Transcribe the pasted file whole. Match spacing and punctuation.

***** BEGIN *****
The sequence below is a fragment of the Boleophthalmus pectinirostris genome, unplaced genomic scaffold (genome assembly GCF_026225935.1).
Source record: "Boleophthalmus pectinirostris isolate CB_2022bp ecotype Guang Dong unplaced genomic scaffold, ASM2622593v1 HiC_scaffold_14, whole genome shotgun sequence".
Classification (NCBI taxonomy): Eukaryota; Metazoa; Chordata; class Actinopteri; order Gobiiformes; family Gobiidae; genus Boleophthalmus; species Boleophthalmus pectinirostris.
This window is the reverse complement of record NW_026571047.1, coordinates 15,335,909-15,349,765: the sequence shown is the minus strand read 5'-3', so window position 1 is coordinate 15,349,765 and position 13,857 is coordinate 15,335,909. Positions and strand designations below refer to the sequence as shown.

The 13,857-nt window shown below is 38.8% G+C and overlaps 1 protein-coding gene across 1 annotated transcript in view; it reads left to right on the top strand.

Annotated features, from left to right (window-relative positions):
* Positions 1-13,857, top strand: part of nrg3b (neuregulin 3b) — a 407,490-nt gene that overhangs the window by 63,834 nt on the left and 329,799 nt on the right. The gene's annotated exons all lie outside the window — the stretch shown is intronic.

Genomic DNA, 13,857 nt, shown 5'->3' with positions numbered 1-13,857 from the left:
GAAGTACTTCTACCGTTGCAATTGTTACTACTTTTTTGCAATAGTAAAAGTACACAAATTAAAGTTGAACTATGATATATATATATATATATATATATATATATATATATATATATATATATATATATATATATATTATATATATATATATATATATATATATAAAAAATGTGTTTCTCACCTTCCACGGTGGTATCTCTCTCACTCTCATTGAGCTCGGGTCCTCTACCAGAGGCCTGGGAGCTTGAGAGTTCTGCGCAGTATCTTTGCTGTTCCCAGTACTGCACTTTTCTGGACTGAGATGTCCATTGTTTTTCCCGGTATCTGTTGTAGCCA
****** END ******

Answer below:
The sequence below is a fragment of the Boleophthalmus pectinirostris genome, unplaced genomic scaffold (genome assembly GCF_026225935.1).
Source record: "Boleophthalmus pectinirostris isolate CB_2022bp ecotype Guang Dong unplaced genomic scaffold, ASM2622593v1 HiC_scaffold_14, whole genome shotgun sequence".
Classification (NCBI taxonomy): Eukaryota; Metazoa; Chordata; class Actinopteri; order Gobiiformes; family Gobiidae; genus Boleophthalmus; species Boleophthalmus pectinirostris.
This window is the reverse complement of record NW_026571047.1, coordinates 15,335,909-15,349,765: the sequence shown is the minus strand read 5'-3', so window position 1 is coordinate 15,349,765 and position 13,857 is coordinate 15,335,909. Positions and strand designations below refer to the sequence as shown.

The 13,857-nt window shown below is 38.8% G+C and overlaps 1 protein-coding gene across 1 annotated transcript in view; it reads left to right on the top strand.

Annotated features, from left to right (window-relative positions):
* Positions 1-13,857, top strand: part of nrg3b (neuregulin 3b) — a 407,490-nt gene that overhangs the window by 63,834 nt on the left and 329,799 nt on the right. The gene's annotated exons all lie outside the window — the stretch shown is intronic.

Genomic DNA, 13,857 nt, shown 5'->3' with positions numbered 1-13,857 from the left:
GAAGTACTTCTACCGTTGCAATTGTTACTACTTTTTTGCAATAGTAAAAGTACACAAATTAAAGTTGAACTATGATATATATATATATATATATATATATATATATATATATATATATATATATATATATATATATTATATATATATATATATATATATATATAAAAAATGTGTTTCTCACCTTCCACGGTGGTATCTCTCTCACTCTCATTGAGCTCGGGTCCTCTACCAGAGGCCTGGGAGCTTGAGAGTTCTGCGCAGTATCTTTGCTGTTCCCAGTACTGCACTTTTCTGGACTGAGATGTCCATTGTTTTTCCCGGTATCTGTTGTAGCCA